• The red king crab fishery: handling effects, bait efficiency, and pot behavior

      Zhou, Shijie (1996)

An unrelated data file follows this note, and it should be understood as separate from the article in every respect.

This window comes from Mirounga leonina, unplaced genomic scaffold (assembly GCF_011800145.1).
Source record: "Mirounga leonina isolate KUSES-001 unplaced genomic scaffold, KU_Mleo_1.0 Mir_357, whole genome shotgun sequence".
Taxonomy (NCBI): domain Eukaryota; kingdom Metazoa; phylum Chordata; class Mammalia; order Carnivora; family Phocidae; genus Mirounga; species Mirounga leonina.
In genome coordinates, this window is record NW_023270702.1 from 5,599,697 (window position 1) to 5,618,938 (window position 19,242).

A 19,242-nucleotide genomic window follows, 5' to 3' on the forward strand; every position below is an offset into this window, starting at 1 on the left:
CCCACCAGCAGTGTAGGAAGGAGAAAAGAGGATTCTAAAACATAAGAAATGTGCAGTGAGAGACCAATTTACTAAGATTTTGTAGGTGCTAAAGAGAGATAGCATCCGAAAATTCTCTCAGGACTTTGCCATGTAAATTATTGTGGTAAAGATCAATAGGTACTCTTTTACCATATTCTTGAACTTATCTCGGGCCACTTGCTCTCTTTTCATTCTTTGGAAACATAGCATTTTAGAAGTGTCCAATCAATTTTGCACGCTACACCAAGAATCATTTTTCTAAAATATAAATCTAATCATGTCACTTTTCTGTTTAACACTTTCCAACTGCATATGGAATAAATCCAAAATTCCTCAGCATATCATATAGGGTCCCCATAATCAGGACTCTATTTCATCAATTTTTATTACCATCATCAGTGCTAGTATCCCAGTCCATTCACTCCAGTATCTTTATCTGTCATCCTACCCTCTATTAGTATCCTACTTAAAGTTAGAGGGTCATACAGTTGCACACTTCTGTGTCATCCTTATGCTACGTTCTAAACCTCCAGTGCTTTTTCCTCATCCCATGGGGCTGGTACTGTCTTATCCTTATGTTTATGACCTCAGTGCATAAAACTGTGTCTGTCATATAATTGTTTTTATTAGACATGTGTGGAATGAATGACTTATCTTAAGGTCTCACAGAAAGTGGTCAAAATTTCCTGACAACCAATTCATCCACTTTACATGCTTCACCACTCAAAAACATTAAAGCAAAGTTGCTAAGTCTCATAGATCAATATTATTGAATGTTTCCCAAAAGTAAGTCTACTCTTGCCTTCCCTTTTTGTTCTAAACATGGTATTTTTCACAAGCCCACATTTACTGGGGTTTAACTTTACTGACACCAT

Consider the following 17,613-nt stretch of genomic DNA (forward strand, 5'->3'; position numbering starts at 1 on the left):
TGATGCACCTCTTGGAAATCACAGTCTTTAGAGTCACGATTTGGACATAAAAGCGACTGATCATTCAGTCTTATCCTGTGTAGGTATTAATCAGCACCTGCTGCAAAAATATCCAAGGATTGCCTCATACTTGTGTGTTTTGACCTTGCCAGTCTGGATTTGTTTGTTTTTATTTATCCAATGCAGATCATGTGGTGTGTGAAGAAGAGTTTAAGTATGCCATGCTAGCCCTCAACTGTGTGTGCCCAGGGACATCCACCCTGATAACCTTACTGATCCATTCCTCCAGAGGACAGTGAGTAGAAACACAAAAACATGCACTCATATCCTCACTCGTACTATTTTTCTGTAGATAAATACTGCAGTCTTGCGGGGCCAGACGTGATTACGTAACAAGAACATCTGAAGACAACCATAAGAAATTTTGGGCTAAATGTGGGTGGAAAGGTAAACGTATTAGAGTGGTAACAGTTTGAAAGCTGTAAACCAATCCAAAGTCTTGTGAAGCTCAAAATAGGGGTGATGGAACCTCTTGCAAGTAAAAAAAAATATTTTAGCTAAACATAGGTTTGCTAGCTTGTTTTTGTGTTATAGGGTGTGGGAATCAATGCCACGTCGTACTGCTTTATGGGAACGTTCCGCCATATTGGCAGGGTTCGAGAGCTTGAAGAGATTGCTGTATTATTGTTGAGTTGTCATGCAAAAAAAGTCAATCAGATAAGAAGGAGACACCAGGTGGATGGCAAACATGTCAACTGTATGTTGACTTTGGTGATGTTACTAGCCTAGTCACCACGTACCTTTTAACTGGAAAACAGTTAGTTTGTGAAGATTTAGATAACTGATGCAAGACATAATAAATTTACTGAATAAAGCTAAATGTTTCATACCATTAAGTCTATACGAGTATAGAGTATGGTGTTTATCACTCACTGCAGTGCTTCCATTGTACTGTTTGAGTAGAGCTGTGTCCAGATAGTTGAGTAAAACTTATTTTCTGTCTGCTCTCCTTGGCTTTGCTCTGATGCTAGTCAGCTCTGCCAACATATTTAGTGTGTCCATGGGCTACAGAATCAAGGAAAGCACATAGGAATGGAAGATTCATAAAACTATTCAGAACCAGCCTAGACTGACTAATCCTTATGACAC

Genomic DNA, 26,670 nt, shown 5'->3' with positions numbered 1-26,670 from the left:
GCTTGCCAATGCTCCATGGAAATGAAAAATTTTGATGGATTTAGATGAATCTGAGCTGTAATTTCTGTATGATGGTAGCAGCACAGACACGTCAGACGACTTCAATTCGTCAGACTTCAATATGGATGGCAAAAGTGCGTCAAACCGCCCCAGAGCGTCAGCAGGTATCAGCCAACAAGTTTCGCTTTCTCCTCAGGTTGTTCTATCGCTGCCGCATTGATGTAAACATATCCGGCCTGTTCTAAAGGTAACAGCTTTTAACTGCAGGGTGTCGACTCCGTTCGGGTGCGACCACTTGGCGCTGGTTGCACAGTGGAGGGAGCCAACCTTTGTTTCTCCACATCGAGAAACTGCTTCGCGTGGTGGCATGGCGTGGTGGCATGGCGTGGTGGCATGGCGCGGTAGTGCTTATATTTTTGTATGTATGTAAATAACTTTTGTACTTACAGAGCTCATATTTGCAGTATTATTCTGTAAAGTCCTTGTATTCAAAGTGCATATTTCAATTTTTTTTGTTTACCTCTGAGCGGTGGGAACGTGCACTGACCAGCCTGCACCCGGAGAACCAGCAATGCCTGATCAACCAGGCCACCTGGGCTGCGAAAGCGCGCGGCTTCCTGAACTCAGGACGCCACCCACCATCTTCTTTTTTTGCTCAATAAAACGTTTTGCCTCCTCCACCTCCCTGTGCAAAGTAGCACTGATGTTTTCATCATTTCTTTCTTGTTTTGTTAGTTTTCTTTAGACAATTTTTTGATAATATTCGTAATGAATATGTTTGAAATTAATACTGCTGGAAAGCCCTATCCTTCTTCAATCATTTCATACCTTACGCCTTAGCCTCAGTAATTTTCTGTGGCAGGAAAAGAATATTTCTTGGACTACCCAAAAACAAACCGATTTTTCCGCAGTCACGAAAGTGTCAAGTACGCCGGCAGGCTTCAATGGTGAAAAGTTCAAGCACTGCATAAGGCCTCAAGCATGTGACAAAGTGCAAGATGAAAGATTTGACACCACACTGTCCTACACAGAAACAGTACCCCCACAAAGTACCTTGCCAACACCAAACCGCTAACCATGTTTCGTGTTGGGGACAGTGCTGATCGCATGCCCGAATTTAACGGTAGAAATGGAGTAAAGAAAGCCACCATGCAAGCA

Red king crabs (Paralithodes camtschaticus) are caught by pots in a male-only fishery in Alaska. The objectives of this research were: (1) to examine impacts of the commercial fishery on discarded female and sublegal male crabs; (2) to examine bait efficiency; (3) to document crab behavior to pots; and (4) to develop a model describing catch versus soak time. I estimated from observer data that 64.6% of crabs in the Bering Sea fishery were females and sublegal males; I simulated commercial crab handling procedures in the laboratory to test effects on discarded crabs. Although body damage increased significantly with increased handling, there were no significant effects on righting time, feeding rate, weight gain, carapace length increment, or survival. I examined the efficiency of five potential baits (squid, herring, mussel, king crab muscle, and king crab ovary) by observing chemoreception and feeding behavior of the crabs. Chemosensory threshold varied between $10\sp{-4}$ to $10\sp{-6}$ g.L$\sp{-1}$, and feeding threshold ranged from $10\sp{-2}$ to $10\sp{-3}$ g.L$\sp{-1}.$ Crabs were most sensitive to the extract of conspecific muscle, while herring was most effective in arousing feeding behavior. Little difference existed between males and females in chemoreception and feeding behavior. Behavioral responses of the crabs to crab pots were observed by time-lapse video. Crabs approached the pot from downstream, and 78.3% of crabs searched less than 90$\sp\circ$ before leaving or entering the pot. The entry success rate was 8.1%. Only large males could begin escape from the bottom panel. Crabs had difficulties in accessing the pot and in escaping from inside the pot. The standard pot appeared inefficient in catching legal males, while it retained many non-legal crabs. I constructed a general model to describe the relationship between catch and soak time for trap fisheries. The model is expressed as $C\sb{t}=ab+a(t-b)\ e\sp{-ct},$ where $C\sb{t}$ is the catch per trap haul at soak time t, and a, b, and c are parameters to be estimated. This model is suitable for both short and long soak times.